Please note that this is not legal advice. See our disclaimer.
There may have come a time in your career where you no longer needed to practice law in the Commonwealth of Pennsylvania. It’s possible that you allowed your license to lapse by not filing your annual registration or not completing your yearly required CLE credits. You may have taken the affirmative steps to request that you be put on inactive status or that you be listed as retired. However, it has now become necessary for you to apply for reinstatement.
Beyond the procedure of reinstatement, there are some interesting things that are necessary to know about this process that may be helpful to you.
It is required that you complete 36 CLE credits, including 12 ethics credits, before you submit your Petition for Reinstatement. If you are not able to complete these credits, you will be required to file a Motion for Waiver. It is important to note that the Motion must be for good cause. It cannot be filed merely because it is too time-consuming to complete these credits. These credits go toward showing that you have the requisite legal knowledge to practice law.
One of the biggest concerns when filing a Petition for Reinstatement focuses on the practice of law in Pennsylvania while an applicant did not have a valid license to do so. Sometimes applicants have an active license to practice law in another state but they are transferred to do work physically in a Pennsylvania office, even if they are not going to court or representing clients. If you are in Pennsylvania and engaging in any form of law-related activities, it is essential that you review the tenants of Pa.R.D.E. 217 to see if you need to file a Notice of Employment. If you have not done this, then this will need to be addressed. If you have inadvertently practiced law in the Commonwealth without a valid license, it is best to address this issue in a straightforward and honest manner.
Similar to the original application to the bar exam, you will need to prove that you have the required character and fitness to resume the practice of law. Specifically, you will need to disclose any financial issues, any potential or actual criminal issues, and show that you are in good standing if you have a law license in another state. It is necessary that you answer these questions honestly as any evasion will cause harm to your application.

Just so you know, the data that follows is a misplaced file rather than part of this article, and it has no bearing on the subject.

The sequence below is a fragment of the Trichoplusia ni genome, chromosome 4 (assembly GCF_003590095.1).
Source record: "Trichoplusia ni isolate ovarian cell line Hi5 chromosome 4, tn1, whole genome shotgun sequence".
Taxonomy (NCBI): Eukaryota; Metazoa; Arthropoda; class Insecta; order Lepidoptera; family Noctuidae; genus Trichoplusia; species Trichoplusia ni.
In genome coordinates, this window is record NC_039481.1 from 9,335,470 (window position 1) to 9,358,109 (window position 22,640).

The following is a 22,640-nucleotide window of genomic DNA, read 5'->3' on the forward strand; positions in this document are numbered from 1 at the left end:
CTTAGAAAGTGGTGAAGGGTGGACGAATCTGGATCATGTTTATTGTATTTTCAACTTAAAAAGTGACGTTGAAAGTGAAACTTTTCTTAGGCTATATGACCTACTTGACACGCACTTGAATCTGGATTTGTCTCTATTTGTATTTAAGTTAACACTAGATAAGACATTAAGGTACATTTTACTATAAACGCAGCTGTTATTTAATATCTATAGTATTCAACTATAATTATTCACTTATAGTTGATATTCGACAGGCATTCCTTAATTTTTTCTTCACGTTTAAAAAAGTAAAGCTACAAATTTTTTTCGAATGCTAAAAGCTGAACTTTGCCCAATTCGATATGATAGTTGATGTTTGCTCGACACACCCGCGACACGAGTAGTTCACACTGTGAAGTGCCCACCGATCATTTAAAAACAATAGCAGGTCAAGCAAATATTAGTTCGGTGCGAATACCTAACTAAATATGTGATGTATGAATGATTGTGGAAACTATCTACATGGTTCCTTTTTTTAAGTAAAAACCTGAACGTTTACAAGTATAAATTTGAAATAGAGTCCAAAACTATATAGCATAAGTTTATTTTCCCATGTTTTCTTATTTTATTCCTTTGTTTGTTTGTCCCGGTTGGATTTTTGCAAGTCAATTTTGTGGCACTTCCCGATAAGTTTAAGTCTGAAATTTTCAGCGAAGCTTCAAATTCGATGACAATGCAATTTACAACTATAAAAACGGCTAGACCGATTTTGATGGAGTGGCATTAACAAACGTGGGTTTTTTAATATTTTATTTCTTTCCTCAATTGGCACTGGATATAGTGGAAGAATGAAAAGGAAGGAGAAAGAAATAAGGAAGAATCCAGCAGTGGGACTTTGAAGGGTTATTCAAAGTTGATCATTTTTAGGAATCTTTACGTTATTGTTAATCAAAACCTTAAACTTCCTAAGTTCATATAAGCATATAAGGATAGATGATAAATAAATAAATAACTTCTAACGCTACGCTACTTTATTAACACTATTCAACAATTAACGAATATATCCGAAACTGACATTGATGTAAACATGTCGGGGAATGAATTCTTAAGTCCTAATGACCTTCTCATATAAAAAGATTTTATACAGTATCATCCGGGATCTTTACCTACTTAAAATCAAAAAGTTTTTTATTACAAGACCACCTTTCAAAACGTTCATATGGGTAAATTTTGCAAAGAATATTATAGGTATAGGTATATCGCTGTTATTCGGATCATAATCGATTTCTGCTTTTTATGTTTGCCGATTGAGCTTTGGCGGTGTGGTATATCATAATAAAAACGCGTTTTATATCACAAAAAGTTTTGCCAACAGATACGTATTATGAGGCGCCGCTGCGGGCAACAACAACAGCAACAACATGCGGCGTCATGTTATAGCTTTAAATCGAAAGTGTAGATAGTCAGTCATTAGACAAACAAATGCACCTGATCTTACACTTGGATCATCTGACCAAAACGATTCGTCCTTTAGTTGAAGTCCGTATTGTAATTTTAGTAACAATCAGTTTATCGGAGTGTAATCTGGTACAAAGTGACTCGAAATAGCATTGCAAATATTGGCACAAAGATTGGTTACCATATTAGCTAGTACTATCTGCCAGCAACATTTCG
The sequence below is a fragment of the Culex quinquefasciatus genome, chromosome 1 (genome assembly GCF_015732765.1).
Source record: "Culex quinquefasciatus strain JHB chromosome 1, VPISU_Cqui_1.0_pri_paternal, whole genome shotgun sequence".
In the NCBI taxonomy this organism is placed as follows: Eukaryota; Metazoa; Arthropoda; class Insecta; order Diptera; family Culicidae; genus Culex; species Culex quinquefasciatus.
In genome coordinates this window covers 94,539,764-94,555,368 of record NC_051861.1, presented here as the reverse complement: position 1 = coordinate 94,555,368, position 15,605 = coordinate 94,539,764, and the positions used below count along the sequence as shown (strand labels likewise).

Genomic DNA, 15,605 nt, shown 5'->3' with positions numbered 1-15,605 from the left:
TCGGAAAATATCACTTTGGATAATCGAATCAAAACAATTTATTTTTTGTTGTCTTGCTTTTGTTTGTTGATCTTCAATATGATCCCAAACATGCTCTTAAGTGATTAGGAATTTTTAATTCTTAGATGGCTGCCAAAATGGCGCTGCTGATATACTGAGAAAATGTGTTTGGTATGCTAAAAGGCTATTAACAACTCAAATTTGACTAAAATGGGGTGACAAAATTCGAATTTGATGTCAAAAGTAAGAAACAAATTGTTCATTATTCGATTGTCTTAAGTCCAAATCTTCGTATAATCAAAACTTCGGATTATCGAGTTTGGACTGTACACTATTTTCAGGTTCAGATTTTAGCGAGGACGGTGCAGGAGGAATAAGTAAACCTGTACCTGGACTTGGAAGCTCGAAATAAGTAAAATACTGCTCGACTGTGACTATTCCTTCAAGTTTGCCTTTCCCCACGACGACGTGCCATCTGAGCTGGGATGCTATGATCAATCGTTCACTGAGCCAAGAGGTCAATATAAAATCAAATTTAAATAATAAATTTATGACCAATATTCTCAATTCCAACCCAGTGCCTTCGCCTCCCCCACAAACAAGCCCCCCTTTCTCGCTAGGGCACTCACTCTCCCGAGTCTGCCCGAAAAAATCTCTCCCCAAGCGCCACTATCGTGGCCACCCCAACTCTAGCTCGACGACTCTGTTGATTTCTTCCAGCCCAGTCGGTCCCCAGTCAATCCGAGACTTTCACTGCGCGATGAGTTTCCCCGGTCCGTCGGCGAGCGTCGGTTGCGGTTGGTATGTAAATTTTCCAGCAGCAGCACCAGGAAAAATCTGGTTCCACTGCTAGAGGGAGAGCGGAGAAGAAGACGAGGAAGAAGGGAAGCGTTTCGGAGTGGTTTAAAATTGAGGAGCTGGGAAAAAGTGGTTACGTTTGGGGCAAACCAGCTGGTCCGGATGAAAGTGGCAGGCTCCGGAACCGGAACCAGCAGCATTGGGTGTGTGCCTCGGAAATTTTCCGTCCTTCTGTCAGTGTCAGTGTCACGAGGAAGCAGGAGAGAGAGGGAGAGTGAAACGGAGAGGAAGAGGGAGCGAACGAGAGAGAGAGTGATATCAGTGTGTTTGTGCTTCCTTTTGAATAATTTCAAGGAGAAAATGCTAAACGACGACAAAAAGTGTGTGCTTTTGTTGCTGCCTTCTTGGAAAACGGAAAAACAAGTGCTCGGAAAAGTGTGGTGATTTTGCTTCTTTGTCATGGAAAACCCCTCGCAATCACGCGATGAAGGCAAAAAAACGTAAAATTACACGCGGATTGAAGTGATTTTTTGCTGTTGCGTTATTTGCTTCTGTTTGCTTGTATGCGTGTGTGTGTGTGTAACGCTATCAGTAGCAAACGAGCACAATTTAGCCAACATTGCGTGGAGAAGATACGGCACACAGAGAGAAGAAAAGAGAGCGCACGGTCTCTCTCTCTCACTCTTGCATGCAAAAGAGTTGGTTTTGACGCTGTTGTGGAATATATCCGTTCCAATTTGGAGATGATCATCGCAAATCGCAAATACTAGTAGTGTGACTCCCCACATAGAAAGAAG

Another concern that applicants have is related to the amount of time the process will take. This is not a quick procedure as it requires the Disciplinary Board to complete a background investigation. Following your application, the Office of Disciplinary Counsel has 60 days to conduct its investigation and issue their recommendation to grant or deny the Petition. Following this recommendation, the application is reviewed by a Member of the Board. The Member is responsible for issuing a Report and Recommendation, which is forwarded to the Pennsylvania Supreme Court. The Supreme Court will review the Petition as well as the Report and Recommendation before they issue an Order either granting or denying the reinstatement.
Even if no impediments that might call into question a Petition for Reinstatement, the process takes several months. There are no shortcuts or requests that the Petition be expedited. This can be extremely frustrating but it is a necessary process to ensure that all applicants have the required knowledge of law and character and fitness to practice.
Lastly, as a small point of interest, an applicant can only apply for reinstatement to active status. If an applicant is administratively suspended and they wish to transfer to either inactive or retired status, they are still required to file the Petition for Reinstatement, be re-admitted to the Bar as an active member and then transfer to inactive or retired status. There are no other means to go from administrative suspension to inactive or retired status.
If you require guidance or further information about reinstating your law license, then please contact Hornstine Law, LLC at 215-568-4968.
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